Wackenhut staffs courthouse positions with candidates from the company’s custom protection officer (CPO) program. Persons in these positions come strictly from the military or are candidates holding law enforcement or criminal justice degrees. Because of their experience and the demands of the job, these officers typically can make as much as 25 percent more than an officer not in the CPO program.
Turnover, while significantly lower than for the industry in general, does occur because many court security officers move into law enforcement positions within the county after several years on the job, says Levine.
Training is a key factor in keeping the officers working at peak performance. In addition to preassignment, postassignment, and on-the-job training, Wackenhut spot checks the officers by placing contraband on a “visitor” in cooperation with the sheriff’s office or by having that person attempt to gain entrance riding in a wheelchair, pushing a baby carriage, or wearing a cast. “We want the officers to be aware not only of new weapons but also of new methods for getting into the environment,” says Levine.
The security officers rotate among the magnetometers, x-ray machines, and hand wands every two hours. “There’s a lot of pressure on the security officers,” says Levine. “The training, the rotations, the benefits are of great importance to make sure that these folks are operating well in a tough environment.”
Not everyone agrees that contract security officers have a place in state and local court systems. “The general rule around the country is that only law enforcement officers should be allowed to possess a gun in a courtroom,” says Fred Wilson, director of training for the National Sheriffs’ Association (NSA). If entrance points are delegated to private security firms for economic reasons, “there should be a sworn officer available to respond,” he says.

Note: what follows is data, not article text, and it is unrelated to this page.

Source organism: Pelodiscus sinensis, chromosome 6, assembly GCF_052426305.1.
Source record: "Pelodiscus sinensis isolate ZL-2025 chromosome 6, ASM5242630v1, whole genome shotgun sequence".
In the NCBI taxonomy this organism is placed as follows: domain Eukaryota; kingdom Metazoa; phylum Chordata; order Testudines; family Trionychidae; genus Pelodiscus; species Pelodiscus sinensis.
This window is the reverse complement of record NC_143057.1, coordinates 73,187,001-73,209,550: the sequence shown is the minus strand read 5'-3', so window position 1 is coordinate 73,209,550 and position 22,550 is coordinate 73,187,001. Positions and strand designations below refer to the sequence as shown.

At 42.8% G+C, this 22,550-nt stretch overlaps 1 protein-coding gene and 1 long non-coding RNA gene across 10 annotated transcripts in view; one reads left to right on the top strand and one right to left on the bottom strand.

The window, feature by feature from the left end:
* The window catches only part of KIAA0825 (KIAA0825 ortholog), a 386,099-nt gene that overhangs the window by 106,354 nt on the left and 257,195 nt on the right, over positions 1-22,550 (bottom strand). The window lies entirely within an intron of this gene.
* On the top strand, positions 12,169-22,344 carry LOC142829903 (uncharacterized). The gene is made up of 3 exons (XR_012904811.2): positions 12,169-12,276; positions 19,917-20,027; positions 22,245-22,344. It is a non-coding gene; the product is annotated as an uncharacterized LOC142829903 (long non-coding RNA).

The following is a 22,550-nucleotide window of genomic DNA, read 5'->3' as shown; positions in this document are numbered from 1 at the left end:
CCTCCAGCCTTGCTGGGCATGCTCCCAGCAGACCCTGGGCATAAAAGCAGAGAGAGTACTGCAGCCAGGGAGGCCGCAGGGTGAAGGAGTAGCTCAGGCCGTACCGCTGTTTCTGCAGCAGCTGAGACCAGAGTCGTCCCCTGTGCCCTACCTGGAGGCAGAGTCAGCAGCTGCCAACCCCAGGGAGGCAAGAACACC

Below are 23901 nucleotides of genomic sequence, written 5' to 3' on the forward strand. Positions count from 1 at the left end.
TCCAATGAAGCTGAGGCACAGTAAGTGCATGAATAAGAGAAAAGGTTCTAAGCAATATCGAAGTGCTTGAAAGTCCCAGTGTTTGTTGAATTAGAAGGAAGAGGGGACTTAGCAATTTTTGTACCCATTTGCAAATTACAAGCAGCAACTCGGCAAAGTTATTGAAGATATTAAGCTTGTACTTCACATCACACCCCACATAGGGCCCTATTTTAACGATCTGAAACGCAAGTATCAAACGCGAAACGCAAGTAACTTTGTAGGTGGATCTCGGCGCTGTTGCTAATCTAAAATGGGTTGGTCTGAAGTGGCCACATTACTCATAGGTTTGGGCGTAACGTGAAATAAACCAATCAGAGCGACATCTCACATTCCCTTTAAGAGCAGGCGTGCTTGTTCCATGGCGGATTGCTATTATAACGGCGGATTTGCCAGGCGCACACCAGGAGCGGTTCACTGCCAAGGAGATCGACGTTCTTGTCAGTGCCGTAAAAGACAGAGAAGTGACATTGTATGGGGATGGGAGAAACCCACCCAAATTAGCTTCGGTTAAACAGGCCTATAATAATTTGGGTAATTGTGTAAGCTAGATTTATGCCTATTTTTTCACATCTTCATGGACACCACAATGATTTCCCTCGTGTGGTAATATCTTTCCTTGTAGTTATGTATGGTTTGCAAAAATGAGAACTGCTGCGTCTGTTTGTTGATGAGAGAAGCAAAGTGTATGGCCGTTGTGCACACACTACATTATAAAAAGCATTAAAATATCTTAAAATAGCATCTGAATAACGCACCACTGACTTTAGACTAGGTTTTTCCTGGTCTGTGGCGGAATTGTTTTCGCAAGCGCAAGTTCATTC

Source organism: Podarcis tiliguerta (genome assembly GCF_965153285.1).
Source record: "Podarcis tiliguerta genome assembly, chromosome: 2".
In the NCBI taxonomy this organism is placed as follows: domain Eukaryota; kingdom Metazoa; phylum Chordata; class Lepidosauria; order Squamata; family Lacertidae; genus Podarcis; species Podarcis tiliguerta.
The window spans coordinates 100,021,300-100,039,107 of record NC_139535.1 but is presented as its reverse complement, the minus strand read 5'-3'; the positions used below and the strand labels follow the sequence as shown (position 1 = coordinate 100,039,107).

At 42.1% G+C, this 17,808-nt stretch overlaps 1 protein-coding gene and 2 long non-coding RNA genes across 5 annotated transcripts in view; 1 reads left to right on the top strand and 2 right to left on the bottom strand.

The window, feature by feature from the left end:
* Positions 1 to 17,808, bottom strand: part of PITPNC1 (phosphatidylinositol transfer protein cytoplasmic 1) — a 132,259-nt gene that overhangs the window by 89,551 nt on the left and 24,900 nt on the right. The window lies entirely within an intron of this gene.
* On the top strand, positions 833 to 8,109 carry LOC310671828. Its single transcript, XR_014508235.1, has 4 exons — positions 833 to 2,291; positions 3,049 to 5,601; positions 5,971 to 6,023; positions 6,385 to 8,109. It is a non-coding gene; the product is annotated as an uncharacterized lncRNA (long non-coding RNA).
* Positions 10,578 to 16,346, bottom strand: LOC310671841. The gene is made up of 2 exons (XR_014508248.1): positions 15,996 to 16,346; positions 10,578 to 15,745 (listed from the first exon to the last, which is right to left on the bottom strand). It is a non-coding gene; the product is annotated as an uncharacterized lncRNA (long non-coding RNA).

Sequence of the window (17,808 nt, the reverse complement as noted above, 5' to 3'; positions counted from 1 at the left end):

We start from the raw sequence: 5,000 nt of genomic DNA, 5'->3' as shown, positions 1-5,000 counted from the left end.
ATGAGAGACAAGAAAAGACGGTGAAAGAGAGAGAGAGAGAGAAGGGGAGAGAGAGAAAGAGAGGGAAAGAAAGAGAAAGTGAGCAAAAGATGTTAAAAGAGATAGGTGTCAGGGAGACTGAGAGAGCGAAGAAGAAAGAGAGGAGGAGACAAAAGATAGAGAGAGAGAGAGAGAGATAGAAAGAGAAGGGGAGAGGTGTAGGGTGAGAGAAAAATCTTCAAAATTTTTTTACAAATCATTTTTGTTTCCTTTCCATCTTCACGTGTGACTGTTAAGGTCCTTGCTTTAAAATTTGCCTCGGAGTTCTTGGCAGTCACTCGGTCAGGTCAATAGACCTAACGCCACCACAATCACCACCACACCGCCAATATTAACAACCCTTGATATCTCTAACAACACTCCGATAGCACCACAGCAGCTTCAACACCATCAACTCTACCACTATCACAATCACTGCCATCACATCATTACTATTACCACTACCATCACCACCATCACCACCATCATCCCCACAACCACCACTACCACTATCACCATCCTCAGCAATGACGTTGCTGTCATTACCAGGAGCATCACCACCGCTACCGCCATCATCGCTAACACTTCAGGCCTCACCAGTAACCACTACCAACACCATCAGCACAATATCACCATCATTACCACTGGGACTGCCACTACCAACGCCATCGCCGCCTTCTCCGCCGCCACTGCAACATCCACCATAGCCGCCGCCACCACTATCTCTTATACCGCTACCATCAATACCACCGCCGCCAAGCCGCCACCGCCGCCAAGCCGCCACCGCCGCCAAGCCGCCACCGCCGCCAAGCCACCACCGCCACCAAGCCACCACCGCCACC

Cole says, however, that certain tasks within a courthouse do not need to be staffed by a sheriff’s department officer making as much as $60,000 annually. His solution is for the agency responsible for courthouse security to recruit, train, equip, and supervise civilian employees for these jobs. “That way, we have control over them; the post orders and the training are ours,” he says.
States take various approaches to this issue. In Illinois, the state statute giving court security responsibilities to the sheriff was amended to create the position of court security officer similar to the position with that title at the USMS.
In Peoria, according to Ludolph, these positions are frequently assumed by correctional officers who are experienced in dealing with prisoners but who are not paid on a par with patrol officers. Peoria’s court security officers are armed and possess all the powers of a peace officer while on the job.
The square block comprising the courthouse complex “is our precinct, our jurisdiction,” says Ludolph. It may be a small precinct, but it is not necessarily a quiet one. “We make approximately 800 warrant arrests a year in this courthouse,” he says.
Access control. Regardless of who staffs court security positions, the primary function is controlling access. At a minimum, according to Wilson, every courthouse entrance should have magnetometers and x-ray machines. However, he notes that many do not, specifically in historic structures and in small counties that do not have the funds to install them or design retrofits.